I worried whether obe twero gwoka. Whether obe rii. I worried if he had the energy for a young bride like me. How long would he keep me happy? The roses and things yellow, would they keep coming? I thought he would retire from the courtship ritual this time round since he has been in it too long but he did not.
The elders insisted he plays too. My brothers gave him regal treatment. They never dared to even touch the air surrounding the space engulfing him. They went the extra mile to make sure his courting route was as clean and smooth like the bottom of a newborn baby. I saw a lot of dongo wang ogwal when it came to him. He won. He has my hand now. He got the vote. The numbers.
I have put my worries in the hands of the gods. Let them deal with the issues I see in this marriage. It’s their doing. Have God above know too. That this marriage has been laid into His most powerful hands as well.
Bright, no, smart, was another suitor. He used to be in our legion of warriors. A general, they call him. He is humble too. Can’t insult an annoying fly. He can’t call a roach for what it is. I worried because the clansmen didn’t seem to understand intelligent people. They still don’t.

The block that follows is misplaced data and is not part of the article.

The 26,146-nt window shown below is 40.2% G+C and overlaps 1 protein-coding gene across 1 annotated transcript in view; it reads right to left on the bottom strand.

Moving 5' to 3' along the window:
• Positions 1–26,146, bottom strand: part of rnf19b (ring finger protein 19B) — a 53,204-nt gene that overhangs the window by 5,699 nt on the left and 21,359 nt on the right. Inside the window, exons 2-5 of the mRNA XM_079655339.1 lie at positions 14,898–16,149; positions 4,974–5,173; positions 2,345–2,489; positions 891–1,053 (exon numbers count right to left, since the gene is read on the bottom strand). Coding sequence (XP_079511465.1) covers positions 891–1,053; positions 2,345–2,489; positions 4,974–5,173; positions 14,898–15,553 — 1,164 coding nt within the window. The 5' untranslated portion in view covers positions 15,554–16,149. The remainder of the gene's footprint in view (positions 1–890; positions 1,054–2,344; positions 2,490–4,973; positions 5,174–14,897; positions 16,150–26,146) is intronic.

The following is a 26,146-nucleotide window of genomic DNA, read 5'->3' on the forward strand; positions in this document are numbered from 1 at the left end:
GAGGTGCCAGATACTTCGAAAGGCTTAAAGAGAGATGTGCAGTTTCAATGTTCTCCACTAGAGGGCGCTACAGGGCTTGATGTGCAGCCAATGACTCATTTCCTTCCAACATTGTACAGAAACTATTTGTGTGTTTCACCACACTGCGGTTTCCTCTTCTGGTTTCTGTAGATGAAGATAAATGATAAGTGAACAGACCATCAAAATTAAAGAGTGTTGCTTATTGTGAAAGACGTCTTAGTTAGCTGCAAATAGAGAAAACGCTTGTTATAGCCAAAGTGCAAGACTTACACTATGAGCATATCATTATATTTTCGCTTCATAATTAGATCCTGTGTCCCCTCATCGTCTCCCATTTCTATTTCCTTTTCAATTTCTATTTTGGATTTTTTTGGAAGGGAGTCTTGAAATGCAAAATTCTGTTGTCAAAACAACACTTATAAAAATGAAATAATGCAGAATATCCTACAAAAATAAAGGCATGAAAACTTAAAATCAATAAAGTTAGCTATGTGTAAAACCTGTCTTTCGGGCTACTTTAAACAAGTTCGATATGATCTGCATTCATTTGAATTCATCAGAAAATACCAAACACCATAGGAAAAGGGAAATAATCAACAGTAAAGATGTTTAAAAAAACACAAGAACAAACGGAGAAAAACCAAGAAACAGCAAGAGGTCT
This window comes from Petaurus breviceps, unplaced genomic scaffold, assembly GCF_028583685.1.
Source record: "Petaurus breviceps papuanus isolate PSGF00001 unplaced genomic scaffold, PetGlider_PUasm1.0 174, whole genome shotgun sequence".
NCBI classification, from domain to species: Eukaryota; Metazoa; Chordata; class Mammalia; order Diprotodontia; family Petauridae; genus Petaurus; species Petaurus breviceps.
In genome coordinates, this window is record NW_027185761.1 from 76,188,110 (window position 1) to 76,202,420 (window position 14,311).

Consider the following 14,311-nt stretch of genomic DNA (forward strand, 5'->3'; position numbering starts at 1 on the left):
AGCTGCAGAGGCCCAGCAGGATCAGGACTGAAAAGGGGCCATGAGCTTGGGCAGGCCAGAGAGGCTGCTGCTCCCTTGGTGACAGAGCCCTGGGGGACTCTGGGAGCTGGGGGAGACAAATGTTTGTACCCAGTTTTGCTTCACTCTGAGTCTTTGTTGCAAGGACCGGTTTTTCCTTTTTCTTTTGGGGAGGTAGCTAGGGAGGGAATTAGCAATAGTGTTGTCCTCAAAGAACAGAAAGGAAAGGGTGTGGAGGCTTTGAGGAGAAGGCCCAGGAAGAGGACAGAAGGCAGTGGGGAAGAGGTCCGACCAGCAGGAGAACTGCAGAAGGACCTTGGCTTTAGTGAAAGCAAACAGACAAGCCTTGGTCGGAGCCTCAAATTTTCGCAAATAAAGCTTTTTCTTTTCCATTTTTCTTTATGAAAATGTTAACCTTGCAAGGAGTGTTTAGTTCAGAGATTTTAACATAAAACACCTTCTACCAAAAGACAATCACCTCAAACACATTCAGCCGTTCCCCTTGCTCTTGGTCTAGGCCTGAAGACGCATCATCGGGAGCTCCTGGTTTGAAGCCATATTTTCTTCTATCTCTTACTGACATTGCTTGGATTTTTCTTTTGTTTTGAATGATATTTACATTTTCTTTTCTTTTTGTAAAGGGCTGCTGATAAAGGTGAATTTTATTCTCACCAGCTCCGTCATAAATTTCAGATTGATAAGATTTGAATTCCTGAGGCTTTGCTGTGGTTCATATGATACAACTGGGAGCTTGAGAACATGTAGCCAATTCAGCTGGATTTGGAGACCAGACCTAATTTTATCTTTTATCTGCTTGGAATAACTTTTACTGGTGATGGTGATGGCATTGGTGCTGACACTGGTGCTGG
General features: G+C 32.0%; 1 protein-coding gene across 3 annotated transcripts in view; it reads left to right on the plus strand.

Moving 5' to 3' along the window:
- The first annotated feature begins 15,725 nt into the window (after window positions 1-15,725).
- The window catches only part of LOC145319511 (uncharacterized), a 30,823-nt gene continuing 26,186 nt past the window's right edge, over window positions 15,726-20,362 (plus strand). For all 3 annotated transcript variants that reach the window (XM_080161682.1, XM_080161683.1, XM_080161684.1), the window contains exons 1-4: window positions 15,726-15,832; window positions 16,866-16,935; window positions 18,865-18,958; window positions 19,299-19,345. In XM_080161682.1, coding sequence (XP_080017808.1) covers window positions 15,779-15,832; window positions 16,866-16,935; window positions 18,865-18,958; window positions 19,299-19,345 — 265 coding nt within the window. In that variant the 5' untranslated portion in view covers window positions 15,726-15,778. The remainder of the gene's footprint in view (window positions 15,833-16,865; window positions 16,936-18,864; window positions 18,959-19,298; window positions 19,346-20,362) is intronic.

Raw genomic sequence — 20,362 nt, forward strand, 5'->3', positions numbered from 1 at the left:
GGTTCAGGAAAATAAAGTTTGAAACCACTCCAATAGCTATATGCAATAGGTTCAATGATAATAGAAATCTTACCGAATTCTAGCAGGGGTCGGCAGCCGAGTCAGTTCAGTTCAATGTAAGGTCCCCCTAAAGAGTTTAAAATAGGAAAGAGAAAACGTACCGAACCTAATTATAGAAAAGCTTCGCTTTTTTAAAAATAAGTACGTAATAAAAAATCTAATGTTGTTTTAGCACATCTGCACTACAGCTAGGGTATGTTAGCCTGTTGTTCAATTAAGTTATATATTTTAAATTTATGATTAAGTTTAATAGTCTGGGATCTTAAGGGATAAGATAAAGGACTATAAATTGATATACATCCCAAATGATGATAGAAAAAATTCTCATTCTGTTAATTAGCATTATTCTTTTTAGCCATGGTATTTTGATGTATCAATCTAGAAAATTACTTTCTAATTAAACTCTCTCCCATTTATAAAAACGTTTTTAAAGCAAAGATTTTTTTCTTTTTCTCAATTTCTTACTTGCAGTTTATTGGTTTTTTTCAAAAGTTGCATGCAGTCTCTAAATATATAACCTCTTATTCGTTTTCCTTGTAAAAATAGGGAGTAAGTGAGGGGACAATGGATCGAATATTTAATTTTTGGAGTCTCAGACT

I worried they would not give him the dowry assessment, yet I was in awe of his intelligence! I loved the contents of his brain Maa-Madit! I also worried that my clansmen would pay him no mind. They said intelligent people cannot survive on our lands. That its too tough and he is not assertive enough. Alas, he didn’t make it! He lost! They confirmed my fears and gave him the wrong date to pick his assessment. He came two days late.
There was a second warrior too. I have not seen him lately. He walked about with this arrogant pride. He was tall and bold. He had this curious shade of attitude. Once the palace guards angered him and he spewed strong Kiswahili words I couldn’t understand along their way.